ProxyJump is safer than SSH agent forwarding


An SSH jump server is a proxy standing between clients and the rest of the SSH fleet. Jump hosts minimize threats by forcing all SSH traffic to go through a single hardened location and minimizing an individual node’s SSH endpoints to the outside world. (Read more: “How to set up an SSH jump server.”)

One way to configure a multi-hop setup is by storing a private key for the destination server on your jump server. Do not do this. A jump server is usually a multi-user environment, meaning any single party with elevated privileges could compromise any private key. A solution to this security threat is enabling agent forwarding. Given how common this method is, it may surprise you to learn this is not recommended. To understand why, let’s dig a bit deeper.

[ Also on InfoWorld: Make life easy with ssh_config ]

How does agent forwarding work?

ssh-agent is a key manager that exists as a separate program from SSH. (Read more: “How to manage SSH keys.”) It holds private keys and certificates used for authentication in memory. It does not write to disk or export keys. Instead, the agent’s forwarding feature allows our local agent to reach through an existing SSH connection and authenticate on a remote server through an environment variable.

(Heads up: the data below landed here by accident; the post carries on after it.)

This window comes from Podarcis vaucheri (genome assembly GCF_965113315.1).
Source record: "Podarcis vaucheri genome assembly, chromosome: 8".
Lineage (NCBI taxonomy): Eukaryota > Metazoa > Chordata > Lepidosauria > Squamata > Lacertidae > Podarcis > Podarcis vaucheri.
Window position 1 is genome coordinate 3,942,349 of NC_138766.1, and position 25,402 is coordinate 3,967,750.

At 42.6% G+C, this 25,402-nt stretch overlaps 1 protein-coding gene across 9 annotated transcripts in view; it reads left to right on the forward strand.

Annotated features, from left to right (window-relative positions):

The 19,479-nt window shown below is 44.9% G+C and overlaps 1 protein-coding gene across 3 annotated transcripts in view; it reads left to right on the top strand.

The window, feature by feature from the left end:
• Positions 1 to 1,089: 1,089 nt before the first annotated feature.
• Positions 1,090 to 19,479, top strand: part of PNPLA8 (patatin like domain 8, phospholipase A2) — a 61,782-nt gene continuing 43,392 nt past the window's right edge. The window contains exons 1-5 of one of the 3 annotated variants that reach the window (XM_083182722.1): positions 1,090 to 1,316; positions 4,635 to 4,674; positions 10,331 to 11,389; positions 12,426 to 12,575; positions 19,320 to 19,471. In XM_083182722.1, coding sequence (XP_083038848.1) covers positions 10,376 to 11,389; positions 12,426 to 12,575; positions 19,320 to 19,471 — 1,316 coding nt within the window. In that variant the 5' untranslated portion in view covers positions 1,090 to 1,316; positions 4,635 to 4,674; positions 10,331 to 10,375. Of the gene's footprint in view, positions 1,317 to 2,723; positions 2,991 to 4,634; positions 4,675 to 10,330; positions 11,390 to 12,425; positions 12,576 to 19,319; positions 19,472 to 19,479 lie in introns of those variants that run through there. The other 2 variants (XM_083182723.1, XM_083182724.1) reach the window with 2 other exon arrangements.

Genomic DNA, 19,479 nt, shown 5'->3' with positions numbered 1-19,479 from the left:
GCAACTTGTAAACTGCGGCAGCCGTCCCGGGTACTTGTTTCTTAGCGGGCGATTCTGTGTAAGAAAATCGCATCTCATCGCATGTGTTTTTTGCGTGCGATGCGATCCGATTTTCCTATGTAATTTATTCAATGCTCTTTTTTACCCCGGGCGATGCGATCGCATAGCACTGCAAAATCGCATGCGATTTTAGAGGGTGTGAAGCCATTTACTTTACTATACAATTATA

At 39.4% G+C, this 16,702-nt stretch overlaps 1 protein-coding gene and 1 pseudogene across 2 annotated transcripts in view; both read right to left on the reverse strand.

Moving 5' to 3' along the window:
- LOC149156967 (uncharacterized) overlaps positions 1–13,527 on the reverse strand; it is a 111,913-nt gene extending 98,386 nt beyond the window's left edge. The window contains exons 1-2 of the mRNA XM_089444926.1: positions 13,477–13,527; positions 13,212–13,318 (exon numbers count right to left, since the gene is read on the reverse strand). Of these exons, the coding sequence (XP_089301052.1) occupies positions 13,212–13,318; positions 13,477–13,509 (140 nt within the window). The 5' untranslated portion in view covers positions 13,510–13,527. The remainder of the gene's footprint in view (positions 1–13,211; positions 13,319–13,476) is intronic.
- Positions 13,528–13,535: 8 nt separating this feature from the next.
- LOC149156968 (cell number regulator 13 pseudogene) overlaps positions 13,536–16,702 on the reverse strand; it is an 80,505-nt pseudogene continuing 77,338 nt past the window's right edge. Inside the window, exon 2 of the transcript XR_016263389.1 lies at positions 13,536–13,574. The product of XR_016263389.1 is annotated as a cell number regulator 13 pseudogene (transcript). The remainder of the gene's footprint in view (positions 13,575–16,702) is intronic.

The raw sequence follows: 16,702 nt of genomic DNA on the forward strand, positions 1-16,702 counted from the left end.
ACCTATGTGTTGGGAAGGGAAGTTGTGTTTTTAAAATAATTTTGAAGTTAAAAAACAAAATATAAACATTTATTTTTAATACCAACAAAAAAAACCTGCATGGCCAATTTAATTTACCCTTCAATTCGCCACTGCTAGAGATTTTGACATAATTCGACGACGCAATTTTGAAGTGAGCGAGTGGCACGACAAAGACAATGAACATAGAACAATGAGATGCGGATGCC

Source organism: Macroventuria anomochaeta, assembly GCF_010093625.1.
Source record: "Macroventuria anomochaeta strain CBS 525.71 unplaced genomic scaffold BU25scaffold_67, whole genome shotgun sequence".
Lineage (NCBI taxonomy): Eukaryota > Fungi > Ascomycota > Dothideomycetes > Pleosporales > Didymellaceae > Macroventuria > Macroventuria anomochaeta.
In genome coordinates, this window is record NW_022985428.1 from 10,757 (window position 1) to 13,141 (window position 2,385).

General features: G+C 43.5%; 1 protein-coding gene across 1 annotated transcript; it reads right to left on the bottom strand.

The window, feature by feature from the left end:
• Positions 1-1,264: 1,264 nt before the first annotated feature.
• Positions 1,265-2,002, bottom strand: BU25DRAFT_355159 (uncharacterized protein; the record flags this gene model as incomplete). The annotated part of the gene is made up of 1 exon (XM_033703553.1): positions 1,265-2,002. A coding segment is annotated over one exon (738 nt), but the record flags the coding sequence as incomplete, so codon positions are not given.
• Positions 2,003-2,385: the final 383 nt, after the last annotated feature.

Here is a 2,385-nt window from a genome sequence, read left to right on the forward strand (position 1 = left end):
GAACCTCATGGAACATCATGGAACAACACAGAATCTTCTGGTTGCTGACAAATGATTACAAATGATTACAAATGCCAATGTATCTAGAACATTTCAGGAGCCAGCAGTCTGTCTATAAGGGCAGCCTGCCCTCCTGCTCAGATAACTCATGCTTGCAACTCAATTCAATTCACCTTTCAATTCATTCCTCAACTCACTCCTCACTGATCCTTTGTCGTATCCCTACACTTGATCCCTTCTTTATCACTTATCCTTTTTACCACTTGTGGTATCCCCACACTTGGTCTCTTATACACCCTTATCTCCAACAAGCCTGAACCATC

Basically, as client-side SSH receives key challenges, the agent will forward these challenges upstream to our local machine, where the challenge response will be constructed via a locally stored private key and forwarded back downstream to the destination server for authentication. (Read more: “SSH handshake explained.”)

Behind the scenes, ssh-agent binds to a Unix domain socket to communicate with other programs ($SSH_AUTH_SOCK environment variable). The problem is that anyone with the root permissions anywhere in the chain can use the created socket to hijack our local ssh-agent. Even though socket files are well protected by the OS, a root user can impersonate another user and point the SSH client to their own malicious agent. In essence, forwarding using an agent is the same as sharing a private key with anyone that has root on a machine throughout the chain.

Copyright © 2021 IDG Communications, Inc.



Source link